• Independent Study Addresses Police Dept Morale Issues

    A study of working conditions experienced by rank-and-file officers at the Newtown Police Department has found that police are working in an environment of low morale fueled by a high level of employee dissatisfaction.

  • Amaral Agrees To Sell Parcel To NH&L

    Daniel Amaral, whose former Chrysler dealership and service station is a fixture on upper South Main Street, is hoping to welcome a new neighbor in the coming months — Newtown Hook & Ladder.

    The local businessman and longtime Legislative Councilman told The Bee this week he has agreed to sell a 1.1-acre parcel across from his garage and adjacent to the Chintz-N-Prints fabric shop to the volunteer fire company as a site for its new firehouse headquarters.

  • School Board Postpones Budget Decisions

    While it was made it clear no decisions would be made on the Board of Education's budget until it passes referendum, Chair Debbie Leidlein asked her board at its meeting on Tuesday, May 1, to decide what information it would like the district to provide before decisions are made.

  • Ex-Policeman Sentenced In Embezzlement Case

    DANBURY — A Danbury Superior Court judge on Wednesday sentenced the former president of the Newtown Police Union to spend the next six months in jail, among other penalties, for having stolen $95,667 from the union's financial accounts during a three-year period ending in 2010.

    Judge John Blawie also ordered Andrew Stinson, 35, of Watertown to serve three years' probation following his jail time. That probation would include 50 hours of community service during each of the three years.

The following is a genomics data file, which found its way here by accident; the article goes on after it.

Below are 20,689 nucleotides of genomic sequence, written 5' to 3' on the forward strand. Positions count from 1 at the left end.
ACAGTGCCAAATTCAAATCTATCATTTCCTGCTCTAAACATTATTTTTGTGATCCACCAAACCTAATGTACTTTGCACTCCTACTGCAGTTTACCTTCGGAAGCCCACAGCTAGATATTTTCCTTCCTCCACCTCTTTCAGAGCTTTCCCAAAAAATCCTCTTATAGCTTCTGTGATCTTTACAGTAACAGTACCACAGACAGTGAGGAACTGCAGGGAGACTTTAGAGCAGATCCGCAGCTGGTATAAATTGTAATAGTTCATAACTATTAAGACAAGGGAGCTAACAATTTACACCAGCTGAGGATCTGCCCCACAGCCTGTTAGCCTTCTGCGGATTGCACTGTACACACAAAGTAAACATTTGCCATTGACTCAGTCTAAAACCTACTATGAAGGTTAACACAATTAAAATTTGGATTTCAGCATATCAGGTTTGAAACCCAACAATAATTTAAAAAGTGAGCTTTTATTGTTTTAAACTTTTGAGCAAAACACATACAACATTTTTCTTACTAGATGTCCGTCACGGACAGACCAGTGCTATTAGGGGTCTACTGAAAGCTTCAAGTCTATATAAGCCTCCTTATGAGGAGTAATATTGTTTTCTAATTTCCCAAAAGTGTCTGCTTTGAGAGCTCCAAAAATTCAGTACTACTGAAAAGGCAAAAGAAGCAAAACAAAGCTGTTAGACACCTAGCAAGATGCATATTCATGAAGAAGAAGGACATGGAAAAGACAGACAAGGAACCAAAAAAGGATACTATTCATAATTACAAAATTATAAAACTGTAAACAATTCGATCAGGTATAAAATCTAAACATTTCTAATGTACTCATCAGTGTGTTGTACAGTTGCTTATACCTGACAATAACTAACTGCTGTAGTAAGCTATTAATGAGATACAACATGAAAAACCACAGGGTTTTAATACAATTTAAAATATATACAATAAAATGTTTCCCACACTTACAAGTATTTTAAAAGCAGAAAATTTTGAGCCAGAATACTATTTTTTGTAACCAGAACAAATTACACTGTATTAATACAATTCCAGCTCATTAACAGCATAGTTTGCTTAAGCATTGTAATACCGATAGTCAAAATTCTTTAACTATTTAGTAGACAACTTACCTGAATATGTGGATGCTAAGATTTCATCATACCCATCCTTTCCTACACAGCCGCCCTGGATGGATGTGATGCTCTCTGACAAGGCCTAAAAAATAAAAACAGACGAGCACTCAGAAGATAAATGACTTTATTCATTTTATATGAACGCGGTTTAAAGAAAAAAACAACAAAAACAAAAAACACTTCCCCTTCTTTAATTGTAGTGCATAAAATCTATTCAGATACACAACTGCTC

• Police Chief Saw ‘Solvable Case’ Developing Against John Heath

    Twenty-eight years and one month to the day John Heath told Newtown police he discovered his wife Elizabeth had left their Poverty Hollow Road home and declared her a missing person, he was being arraigned on first degree murder charges at Danbury Superior Court.

    Newtown Chief Michael Kehoe, who was a local patrol officer when the missing person case was first reported, announced Heath was taken into custody on April 30 and was being held on a $1 million court-ordered bond pending a May 1 arraignment.

  • Heath Pleads Not Guilty To Murdering His Wife In 1984

    DANBURY — John Sherman Heath, 68, of Bridgewater pleaded not guilty to a charge of murder on Tuesday in Danbury Superior Court, after being arrested on a warrant by Newtown police for having allegedly killed his wife Elizabeth Gough Heath, 32, in April 1984, at their Poverty Hollow Road home in Newtown.

    Several judicial marshals escorted Mr Heath into Courtroom 2 where Judge John Blawie presided at the arraignment.

    Mr Heath elected to have a jury trial on the murder charge, which is a Class A felony.

  • Sandy Hook School Fourth Grade Walks Three Miles For A Cause

    Months of effort and study came to a conclusion on Monday, May 7, when fourth grade students at Sandy Hook School walked under a flag and simulated walking three miles for water.

    The walk was originally planned for Friday, May 4, but due to weather it was postponed to Monday.

    “We want to know how it feels to walk all that way just to get water,” said fourth grader Will Swift as the entire fourth grade lined up to start the expected one-hour walk.

  • Glimpse Of The Garden: Staying In Step With Nature

    A dried gourd provides housing for small birds, and suspended from the branch just beyond it, a special wasp house gives shelter to the stinging insects that are actually beneficial to gardens. Offering habitats and shelter to creatures of all kinds is part of Dr Cramer’s garden philosophy.

  • C.H. Booth Library Director Announces Her Retirement

    In an unexpected diversion from the agenda of the monthly meeting of the C.H. Booth Library Board of Trustees, Tuesday evening, September 11, Library Director Janet Woycik announced her intent to retire, effective June 30, 2013.

    It was a decision, said Ms Woycik in an interview with The Newtown Bee, made only after months of consideration, and one that she did not make lightly. “I love this job,” she said, “but sometimes you have to make a decision and move on it.”

  • Working Hard For Workcamp

    Ellie Mouchantat and Drew Sullivan each offered testimonials that shared why they decided to return to workcamp for a fourth year on Saturday, April 29, during the Annual NEWS Workcamp Fundraiser Breakfast. —Bee Photos, Hicks